• In 2014, 12 percent of all residents who could work and were employed full time but still lived below 200 percent of the poverty line.  Latinos have the highest rate of working poverty, at more than 26 percent.
• Median hourly wages have dropped for all residents since 2000, but Black workers saw the largest decrease of nearly $3 per hour from 2000 to 2014. Latino workers continue to earn the lowest median wage of all groups at $12.30 an hour.

“I am glad PolicyLink is elevating data about racial inequities, particularly at a time when we are being presented with new studies locally showing disparate interaction with law enforcement in Grand Rapids communities of color,” said Faye Richardson-Green, Executive Director of Partners for a Racism-Free Community.

The equity profile and potential solutions included therein will serve as a unique resource for local advocates and residents seeking to address disinvestment in communities of color. To this end,PolicyLink and Partners for a Racism-Free Community are holding a panel discussion and community forum around equity in Grand Rapids this morning at DeVos Place (303 Monroe Ave NW, Grand Rapids, MI 49503). To download a copy of the report, click here:


About PolicyLink
PolicyLink is a national research and action institute advancing economic and social equity by Lifting Up What Works®. For more information, visit PolicyLink.org.

Urgent Community Meeting – Tuesday, May 23


This and following meetings in other parts of the city are a chance to gather resident feedback on the city’s implementation of the 12-point plan and community/police relations. Join the NAACP, Micah Center, LINC, and other community organizations in holding our city and police accountable. Come speak up and have a say in our city’s recommendations! Join the event on facebook.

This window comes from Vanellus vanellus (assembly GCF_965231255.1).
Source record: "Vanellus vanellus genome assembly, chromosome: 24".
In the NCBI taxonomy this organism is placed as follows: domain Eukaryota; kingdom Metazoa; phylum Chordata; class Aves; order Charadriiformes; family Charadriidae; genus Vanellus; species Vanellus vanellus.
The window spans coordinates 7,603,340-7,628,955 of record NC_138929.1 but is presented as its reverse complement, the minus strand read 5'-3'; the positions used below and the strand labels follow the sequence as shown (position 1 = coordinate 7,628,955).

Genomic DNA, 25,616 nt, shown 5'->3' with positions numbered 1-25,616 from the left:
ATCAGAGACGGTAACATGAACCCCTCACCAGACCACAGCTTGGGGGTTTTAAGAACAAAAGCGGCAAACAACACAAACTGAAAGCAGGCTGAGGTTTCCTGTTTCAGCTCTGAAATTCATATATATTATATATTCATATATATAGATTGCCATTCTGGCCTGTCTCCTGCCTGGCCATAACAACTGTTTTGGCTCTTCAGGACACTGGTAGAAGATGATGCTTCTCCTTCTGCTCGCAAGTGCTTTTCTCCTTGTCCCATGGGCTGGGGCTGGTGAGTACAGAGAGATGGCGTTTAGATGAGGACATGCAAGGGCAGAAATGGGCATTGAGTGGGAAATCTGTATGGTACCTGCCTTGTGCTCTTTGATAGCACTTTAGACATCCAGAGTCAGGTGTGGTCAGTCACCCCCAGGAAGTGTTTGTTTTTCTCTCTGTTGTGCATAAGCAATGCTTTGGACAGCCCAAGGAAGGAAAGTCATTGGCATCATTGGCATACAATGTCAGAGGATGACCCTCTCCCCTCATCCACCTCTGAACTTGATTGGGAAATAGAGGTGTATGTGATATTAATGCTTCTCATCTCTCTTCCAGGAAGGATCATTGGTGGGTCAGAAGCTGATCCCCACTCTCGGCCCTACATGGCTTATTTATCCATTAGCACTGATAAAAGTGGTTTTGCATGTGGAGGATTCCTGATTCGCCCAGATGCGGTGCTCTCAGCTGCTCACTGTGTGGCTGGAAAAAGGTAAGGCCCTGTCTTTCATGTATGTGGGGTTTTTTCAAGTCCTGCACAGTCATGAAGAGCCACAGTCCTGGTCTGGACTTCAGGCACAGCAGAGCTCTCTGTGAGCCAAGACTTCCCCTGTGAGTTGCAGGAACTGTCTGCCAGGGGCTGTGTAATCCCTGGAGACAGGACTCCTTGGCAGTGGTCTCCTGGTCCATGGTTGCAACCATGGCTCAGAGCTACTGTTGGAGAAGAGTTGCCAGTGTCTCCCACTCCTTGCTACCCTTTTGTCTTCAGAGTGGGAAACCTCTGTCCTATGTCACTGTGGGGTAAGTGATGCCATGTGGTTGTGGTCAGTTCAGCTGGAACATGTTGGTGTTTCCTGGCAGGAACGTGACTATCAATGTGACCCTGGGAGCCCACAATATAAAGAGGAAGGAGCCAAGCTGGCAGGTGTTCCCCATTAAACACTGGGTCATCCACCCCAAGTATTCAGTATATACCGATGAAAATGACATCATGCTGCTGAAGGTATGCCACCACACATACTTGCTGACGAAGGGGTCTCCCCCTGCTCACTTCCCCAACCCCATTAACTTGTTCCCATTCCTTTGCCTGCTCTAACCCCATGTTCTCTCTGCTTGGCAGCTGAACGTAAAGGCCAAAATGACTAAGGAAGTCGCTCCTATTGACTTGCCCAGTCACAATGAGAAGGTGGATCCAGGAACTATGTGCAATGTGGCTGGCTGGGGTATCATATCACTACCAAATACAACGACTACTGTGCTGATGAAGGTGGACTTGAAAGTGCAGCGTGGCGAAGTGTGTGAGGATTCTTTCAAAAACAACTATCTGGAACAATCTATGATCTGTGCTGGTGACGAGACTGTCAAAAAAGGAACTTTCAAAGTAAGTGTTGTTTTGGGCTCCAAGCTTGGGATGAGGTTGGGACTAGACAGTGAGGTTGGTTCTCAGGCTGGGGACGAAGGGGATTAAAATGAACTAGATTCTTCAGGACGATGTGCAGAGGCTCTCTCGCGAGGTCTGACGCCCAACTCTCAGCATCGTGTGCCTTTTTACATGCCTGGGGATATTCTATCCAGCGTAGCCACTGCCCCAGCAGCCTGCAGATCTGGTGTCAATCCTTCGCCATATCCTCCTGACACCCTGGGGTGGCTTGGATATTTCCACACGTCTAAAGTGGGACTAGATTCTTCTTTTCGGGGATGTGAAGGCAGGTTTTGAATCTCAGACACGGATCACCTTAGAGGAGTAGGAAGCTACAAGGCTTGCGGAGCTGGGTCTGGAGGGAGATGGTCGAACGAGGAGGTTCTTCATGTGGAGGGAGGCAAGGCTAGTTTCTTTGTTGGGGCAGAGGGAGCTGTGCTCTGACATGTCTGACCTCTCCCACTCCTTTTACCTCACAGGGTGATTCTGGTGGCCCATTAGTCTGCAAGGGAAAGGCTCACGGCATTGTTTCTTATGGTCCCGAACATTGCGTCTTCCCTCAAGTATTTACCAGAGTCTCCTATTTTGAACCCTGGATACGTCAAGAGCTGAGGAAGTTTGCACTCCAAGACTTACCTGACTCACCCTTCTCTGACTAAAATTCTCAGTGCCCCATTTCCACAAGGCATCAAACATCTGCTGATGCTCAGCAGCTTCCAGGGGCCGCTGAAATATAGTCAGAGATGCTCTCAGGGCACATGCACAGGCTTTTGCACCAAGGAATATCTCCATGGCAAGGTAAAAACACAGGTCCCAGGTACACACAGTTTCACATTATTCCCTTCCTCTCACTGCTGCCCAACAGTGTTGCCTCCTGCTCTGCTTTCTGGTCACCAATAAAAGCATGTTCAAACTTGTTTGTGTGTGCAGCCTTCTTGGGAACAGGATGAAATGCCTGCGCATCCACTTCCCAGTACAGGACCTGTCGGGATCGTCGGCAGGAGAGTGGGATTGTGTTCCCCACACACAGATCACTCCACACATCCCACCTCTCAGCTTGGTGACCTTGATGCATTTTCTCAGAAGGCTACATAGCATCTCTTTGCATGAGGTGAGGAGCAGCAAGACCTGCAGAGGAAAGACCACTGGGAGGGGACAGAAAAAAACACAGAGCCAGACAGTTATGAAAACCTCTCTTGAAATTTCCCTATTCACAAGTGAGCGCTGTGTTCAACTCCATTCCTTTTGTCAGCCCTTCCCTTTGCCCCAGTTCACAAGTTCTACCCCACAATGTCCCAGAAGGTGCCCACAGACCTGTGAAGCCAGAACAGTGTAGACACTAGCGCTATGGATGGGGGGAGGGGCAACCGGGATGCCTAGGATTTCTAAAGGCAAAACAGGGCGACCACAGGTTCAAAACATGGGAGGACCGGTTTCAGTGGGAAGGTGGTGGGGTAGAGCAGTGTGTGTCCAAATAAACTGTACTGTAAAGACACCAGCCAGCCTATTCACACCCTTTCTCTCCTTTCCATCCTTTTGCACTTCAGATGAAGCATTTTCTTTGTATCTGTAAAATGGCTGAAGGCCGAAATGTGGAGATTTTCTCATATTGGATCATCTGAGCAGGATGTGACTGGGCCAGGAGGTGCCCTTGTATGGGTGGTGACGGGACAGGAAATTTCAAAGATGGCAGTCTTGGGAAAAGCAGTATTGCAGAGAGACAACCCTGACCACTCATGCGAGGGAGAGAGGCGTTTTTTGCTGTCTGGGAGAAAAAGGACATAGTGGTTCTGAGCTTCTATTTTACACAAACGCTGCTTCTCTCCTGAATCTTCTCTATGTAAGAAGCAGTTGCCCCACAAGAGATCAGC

Learn “How to Save Seeds”


How to Save Seeds, Monday May 22, 6 to 8 p.m.
at Garfield Park Lodge, 334 Burton St. SE, Grand Rapids 49507. Free!

Did you know that when you grow organic or heirloom varieties in your food garden, you can save the seeds to start new plants the next growing season? In addition to growing your garden budget, growing from saved seeds ensures a produce yield that is more nutritious and tastier.

Also, from a food justice perspective, saving seeds is activism for promoting seed freedom, food sovereignty and standing with Mother Earth and the environment.

Come and learn exactly how to save seeds from all different types of food plants — and help build an alternative to the failing industrial food complex. OKT also has a free hand-out on seed-saving. Download it here.


Thursday: “Health strategies from your garden and pantry”


May 18 from 6 PM – 8 PM
Sherman Street Church (lower level)
1000 Sherman St. SE 49506

Through tea sampling, delicious herbal snacks and discussion, participants in this workshop will learn some of the many ways certain herbs provide foundational support and detoxification to systems such as the digestive system, adrenal system, immune system, musculoskeletal system, lymphatic system and more!